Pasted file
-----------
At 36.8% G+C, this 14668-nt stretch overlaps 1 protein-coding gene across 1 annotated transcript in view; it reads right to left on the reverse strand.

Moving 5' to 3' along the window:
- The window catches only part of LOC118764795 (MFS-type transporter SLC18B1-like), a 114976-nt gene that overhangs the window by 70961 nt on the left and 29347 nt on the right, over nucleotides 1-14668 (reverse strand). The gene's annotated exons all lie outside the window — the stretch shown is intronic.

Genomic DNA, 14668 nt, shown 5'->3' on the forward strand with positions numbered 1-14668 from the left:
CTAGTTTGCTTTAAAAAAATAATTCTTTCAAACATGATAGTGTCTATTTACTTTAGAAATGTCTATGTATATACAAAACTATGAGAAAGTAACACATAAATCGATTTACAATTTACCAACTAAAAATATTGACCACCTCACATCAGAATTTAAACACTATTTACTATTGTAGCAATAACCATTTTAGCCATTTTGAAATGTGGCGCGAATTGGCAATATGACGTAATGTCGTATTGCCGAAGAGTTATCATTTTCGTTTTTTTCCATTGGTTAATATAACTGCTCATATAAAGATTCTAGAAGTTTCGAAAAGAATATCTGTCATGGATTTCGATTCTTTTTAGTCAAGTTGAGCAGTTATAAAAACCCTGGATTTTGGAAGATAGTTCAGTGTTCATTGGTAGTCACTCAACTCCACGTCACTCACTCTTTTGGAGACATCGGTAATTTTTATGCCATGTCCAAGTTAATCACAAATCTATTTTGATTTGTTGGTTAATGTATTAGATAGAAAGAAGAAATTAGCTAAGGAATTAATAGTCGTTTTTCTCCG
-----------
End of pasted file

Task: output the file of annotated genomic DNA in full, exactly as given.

At 36.8% G+C, this 14668-nt stretch overlaps 1 protein-coding gene across 1 annotated transcript in view; it reads right to left on the reverse strand.

Moving 5' to 3' along the window:
- The window catches only part of LOC118764795 (MFS-type transporter SLC18B1-like), a 114976-nt gene that overhangs the window by 70961 nt on the left and 29347 nt on the right, over nucleotides 1-14668 (reverse strand). The gene's annotated exons all lie outside the window — the stretch shown is intronic.

Genomic DNA, 14668 nt, shown 5'->3' on the forward strand with positions numbered 1-14668 from the left:
CTAGTTTGCTTTAAAAAAATAATTCTTTCAAACATGATAGTGTCTATTTACTTTAGAAATGTCTATGTATATACAAAACTATGAGAAAGTAACACATAAATCGATTTACAATTTACCAACTAAAAATATTGACCACCTCACATCAGAATTTAAACACTATTTACTATTGTAGCAATAACCATTTTAGCCATTTTGAAATGTGGCGCGAATTGGCAATATGACGTAATGTCGTATTGCCGAAGAGTTATCATTTTCGTTTTTTTCCATTGGTTAATATAACTGCTCATATAAAGATTCTAGAAGTTTCGAAAAGAATATCTGTCATGGATTTCGATTCTTTTTAGTCAAGTTGAGCAGTTATAAAAACCCTGGATTTTGGAAGATAGTTCAGTGTTCATTGGTAGTCACTCAACTCCACGTCACTCACTCTTTTGGAGACATCGGTAATTTTTATGCCATGTCCAAGTTAATCACAAATCTATTTTGATTTGTTGGTTAATGTATTAGATAGAAAGAAGAAATTAGCTAAGGAATTAATAGTCGTTTTTCTCCG